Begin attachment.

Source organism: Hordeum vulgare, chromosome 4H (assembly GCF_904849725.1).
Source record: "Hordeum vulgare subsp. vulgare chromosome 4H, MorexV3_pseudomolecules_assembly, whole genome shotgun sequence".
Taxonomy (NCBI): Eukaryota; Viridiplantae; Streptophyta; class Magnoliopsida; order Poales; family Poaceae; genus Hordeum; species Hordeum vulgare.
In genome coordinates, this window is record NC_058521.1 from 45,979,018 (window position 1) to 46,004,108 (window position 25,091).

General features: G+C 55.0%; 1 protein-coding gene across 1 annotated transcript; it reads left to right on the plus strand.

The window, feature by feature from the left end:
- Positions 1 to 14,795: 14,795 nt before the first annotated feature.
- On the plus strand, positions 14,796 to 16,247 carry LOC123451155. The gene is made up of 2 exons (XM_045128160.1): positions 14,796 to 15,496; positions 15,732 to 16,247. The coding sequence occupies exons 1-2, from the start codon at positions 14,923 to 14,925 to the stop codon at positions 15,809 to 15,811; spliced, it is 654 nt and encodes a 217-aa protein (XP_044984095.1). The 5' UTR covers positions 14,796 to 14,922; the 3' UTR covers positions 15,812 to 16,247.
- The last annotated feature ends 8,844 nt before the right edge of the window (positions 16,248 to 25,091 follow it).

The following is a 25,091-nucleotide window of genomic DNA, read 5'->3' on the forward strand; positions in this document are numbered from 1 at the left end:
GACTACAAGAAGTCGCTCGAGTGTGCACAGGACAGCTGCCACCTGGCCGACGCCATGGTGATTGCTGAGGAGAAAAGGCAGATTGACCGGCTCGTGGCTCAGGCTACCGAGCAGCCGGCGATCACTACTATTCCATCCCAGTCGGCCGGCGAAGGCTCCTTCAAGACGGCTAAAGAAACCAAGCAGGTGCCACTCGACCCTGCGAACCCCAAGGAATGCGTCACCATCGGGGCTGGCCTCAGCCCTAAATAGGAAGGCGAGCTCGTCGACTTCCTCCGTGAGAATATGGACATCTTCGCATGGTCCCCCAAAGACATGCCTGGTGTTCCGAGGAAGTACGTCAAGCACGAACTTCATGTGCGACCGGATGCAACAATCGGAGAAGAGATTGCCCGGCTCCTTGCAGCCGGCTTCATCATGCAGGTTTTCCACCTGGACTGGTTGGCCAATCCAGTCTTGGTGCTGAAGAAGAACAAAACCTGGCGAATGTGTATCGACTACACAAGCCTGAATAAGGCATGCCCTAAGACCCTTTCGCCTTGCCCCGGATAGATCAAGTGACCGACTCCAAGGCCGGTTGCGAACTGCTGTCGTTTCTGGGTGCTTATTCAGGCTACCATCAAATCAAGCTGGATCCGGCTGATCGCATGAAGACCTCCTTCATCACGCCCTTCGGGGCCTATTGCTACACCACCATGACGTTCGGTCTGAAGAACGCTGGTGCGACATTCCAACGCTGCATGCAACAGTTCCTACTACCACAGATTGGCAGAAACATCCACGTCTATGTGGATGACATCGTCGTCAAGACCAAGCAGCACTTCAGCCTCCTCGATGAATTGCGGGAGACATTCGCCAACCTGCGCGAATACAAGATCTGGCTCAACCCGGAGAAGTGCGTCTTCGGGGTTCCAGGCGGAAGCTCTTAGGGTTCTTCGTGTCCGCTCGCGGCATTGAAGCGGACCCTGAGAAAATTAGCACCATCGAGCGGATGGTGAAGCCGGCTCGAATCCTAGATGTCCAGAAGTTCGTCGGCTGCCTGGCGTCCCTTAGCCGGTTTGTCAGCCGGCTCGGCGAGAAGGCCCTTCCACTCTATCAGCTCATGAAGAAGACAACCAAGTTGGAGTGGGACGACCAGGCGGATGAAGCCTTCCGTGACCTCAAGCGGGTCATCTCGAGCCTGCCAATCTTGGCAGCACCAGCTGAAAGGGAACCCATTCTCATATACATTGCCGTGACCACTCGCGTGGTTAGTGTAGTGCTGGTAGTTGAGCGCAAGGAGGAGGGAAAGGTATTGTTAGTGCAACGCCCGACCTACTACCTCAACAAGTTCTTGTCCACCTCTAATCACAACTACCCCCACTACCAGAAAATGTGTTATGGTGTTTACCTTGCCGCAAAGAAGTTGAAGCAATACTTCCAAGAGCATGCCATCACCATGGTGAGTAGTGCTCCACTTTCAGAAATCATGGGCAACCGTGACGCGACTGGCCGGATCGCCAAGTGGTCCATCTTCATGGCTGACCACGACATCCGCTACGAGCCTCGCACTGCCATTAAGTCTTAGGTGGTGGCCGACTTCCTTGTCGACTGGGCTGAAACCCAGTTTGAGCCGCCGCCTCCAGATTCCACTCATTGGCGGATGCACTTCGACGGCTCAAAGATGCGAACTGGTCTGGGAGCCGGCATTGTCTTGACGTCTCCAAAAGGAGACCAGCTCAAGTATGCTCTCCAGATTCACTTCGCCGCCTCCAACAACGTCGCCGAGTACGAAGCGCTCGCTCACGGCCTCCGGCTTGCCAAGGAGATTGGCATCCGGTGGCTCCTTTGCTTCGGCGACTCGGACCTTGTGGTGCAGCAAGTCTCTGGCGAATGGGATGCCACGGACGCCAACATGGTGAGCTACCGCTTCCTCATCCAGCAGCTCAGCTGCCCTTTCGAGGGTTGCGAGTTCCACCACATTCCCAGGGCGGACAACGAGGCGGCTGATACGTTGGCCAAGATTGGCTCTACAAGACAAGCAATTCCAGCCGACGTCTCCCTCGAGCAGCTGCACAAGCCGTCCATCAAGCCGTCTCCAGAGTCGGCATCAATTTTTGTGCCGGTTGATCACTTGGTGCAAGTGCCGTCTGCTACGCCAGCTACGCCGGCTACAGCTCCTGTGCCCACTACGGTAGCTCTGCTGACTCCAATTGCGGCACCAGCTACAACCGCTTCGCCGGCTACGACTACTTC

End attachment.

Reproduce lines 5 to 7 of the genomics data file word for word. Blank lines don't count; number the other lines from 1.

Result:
General features: G+C 55.0%; 1 protein-coding gene across 1 annotated transcript; it reads left to right on the plus strand.

The window, feature by feature from the left end:
- Positions 1 to 14,795: 14,795 nt before the first annotated feature.